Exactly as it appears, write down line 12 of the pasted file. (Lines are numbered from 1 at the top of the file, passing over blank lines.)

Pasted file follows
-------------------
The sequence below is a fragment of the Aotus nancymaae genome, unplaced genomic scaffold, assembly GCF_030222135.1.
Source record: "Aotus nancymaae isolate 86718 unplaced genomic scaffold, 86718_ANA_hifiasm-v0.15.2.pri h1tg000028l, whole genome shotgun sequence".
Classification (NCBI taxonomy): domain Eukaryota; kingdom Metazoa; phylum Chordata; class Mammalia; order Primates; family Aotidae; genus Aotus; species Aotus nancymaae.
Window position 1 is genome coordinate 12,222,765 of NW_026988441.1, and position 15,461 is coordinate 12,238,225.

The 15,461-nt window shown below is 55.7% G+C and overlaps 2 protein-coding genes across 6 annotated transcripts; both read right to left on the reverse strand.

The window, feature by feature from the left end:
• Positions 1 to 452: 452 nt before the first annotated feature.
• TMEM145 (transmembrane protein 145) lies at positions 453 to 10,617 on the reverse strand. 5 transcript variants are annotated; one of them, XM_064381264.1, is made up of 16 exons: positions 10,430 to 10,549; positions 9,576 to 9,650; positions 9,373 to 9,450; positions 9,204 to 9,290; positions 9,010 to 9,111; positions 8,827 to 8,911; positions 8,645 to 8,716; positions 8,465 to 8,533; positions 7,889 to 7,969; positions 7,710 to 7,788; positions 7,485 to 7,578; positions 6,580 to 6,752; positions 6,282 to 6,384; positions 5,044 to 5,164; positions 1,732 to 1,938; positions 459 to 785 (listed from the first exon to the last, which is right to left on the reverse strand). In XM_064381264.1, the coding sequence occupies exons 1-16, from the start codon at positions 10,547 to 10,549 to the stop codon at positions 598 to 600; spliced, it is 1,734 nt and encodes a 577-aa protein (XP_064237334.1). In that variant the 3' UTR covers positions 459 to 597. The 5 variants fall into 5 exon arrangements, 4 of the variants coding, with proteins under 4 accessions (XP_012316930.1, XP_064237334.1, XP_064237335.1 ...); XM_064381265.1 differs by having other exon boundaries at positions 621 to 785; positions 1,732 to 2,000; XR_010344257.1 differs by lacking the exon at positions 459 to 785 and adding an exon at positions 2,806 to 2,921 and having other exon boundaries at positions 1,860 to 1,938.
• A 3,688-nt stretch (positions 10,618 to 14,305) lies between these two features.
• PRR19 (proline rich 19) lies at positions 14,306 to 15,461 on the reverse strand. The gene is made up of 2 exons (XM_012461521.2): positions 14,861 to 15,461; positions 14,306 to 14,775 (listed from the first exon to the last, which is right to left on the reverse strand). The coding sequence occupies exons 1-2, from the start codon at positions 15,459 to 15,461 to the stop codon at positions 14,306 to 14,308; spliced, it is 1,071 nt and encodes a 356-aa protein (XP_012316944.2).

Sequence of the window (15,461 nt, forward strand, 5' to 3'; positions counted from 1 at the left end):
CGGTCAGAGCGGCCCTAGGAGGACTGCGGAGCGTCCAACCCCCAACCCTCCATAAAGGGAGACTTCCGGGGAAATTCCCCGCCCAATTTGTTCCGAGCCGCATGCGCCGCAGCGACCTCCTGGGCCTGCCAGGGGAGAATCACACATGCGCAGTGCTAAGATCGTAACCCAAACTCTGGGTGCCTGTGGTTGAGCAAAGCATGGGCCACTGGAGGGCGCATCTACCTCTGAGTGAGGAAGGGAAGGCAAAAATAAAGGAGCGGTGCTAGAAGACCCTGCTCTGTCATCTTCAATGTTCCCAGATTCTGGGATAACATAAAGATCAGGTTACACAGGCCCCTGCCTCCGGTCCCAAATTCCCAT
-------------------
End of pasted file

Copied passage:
CGGTCAGAGCGGCCCTAGGAGGACTGCGGAGCGTCCAACCCCCAACCCTCCATAAAGGGAGACTTCCGGGGAAATTCCCCGCCCAATTTGTTCCGAGCCGCATGCGCCGCAGCGACCTCCTGGGCCTGCCAGGGGAGAATCACACATGCGCAGTGCTAAGATCGTAACCCAAACTCTGGGTGCCTGTGGTTGAGCAAAGCATGGGCCACTGGAGGGCGCATCTACCTCTGAGTGAGGAAGGGAAGGCAAAAATAAAGGAGCGGTGCTAGAAGACCCTGCTCTGTCATCTTCAATGTTCCCAGATTCTGGGATAACATAAAGATCAGGTTACACAGGCCCCTGCCTCCGGTCCCAAATTCCCAT